There have been a couple of decisions as of late, particularly in federal court, that have gone in favor of a performance bond surety and against a general contractor’s claim against a subcontractor’s performance bond. These decisions have been so unfavorable that they may be swaying certain internal decisions to move to subcontractor default insurance with, perhaps, subcontractors that pose less risk. From the general contractor’s perspective, if they have to stop the management of the job and progress to jump through hoops to trigger the performance bond’s obligations, rightfully or wrongfully, the bond may not provide them the value they need. Performance bonds are an appropriate product in many instances, but there should be more consistency regarding the actual trigger of a subcontractor’s performance bond obligations. Project teams need to absolutely understand what efforts they need to take, and how they need to take such efforts, in order to properly trigger a performance bond’s obligations. This is a must (and I have presented many seminars on this very issue). Or, the general contractor should move away from the traditional AIA /standard performance bond form, which is the direction I always go when I am involved in the drafting of a performance bond.
To discuss the consternation with triggering subcontractor performance bond obligations, one just has to look at the recent decision in International Fidelity Ins. Co. v. Americabe-Moriarty JV, 2017 WL 766912 (11th Cir. 2017). This appellate decision dealt with the fundamental issue of whether the contractor properly triggered a subcontractor’s performance bond. The appellate court found that it did not. This meant that the general contractor breached the terms of the performance bond, discharging the bond’s obligations, and the surety was off the hook for any subcontractor default. This is clearly not what the general contractor intended when it wanted its subcontractor to be bonded.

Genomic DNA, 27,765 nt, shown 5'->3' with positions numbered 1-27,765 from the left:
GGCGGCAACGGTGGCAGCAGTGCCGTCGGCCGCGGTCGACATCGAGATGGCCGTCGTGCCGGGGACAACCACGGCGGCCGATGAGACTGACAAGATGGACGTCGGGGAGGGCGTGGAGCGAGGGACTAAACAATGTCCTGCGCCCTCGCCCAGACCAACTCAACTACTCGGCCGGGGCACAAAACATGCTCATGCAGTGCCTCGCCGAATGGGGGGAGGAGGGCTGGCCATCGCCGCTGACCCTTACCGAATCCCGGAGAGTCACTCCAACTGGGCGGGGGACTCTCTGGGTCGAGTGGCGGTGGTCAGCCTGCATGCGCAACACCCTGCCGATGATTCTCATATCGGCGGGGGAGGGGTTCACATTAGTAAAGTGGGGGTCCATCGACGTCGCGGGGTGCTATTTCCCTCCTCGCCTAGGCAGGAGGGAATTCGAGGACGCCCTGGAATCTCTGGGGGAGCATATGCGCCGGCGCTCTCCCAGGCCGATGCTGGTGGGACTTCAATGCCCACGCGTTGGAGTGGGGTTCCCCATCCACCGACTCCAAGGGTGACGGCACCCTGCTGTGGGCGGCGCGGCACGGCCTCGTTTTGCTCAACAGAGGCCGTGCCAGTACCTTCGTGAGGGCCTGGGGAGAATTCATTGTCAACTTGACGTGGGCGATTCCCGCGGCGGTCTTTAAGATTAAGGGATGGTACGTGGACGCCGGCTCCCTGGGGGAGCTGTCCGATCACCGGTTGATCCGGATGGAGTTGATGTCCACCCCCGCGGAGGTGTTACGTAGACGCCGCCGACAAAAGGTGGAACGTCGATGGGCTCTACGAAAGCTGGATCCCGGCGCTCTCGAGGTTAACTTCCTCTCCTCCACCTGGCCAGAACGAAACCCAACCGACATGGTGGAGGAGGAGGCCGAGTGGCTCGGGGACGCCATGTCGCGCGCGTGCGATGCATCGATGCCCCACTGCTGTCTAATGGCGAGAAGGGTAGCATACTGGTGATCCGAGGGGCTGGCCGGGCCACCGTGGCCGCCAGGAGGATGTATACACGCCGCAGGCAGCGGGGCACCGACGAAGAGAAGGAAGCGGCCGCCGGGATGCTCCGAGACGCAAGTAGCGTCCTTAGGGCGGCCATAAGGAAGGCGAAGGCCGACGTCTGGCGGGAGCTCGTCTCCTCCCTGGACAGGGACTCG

In this case, the subcontract provided that if the subcontractor failed to cure a default after a three-day notice to cure period, the general contractor was at liberty to terminate the subcontract upon an additional three day notice to the subcontractor, which it could then take possession of materials and employ others to complete the work.
The performance bond incorporated the subcontract. (Every performance bond will incorporate the applicable contract.) The performance bond further contained the following routine language applicable to standard-form bonds:
§ 3 If there is no Owner Default under the Construction Contract, the Surety’s obligation under this Bond shall arise after
.1 the Owner first provides notice to the Contractor and the Surety that the Owner is considering declaring a Contractor Default. Such notice shall indicate whether the Owner is requesting a conference among the Owner, Contractor and Surety to discuss the Contractor’s performance….
.2 the Owner declares a Contractor Default, terminates the Construction Contract and notifies the Surety; and
.3 the Owner has agreed to pay the Balance of the Contract Price in accordance with the terms of the Construction Contract to the Surety or to a contractor selected to perform the Construction Contract.
§ 5 When the Owner has satisfied the conditions of Section 3, the Surety shall promptly and at the Surety’s expense take one of the following actions:
§ 5.1 Arrange for the Contractor, with the consent of the Owner, to perform and complete the Construction Contract;
§ 5.2 Undertake to perform and complete the Construction Contract itself, through its agents or independent contractors;
§ 5.3 Obtain bids or negotiated proposals from qualified contractors acceptable to the Owner for a contract for performance and completion of the Construction Contract …; or
§ 5.4 Waive its right to perform and complete, arrange for completion, or obtain a new contractor and with reasonable promptness under the circumstances:
.1 After investigation, determine the amount for which it may be liable to the Owner and, as soon as practicable after the amount is determined, make payment to the Owner; or
.2 Deny liability in whole or in part and notify the Owner, citing the reasons for denial.
§ 6 If the Surety does not proceed as provided in Section 5 with reasonable promptness, the Surety shall be deemed to be in default on this Bond seven days after receipt of an additional written notice from the Owner to the Surety demanding that the Surety perform its obligations under this Bond, and the Owner shall be entitled to enforce any remedy available to the Owner.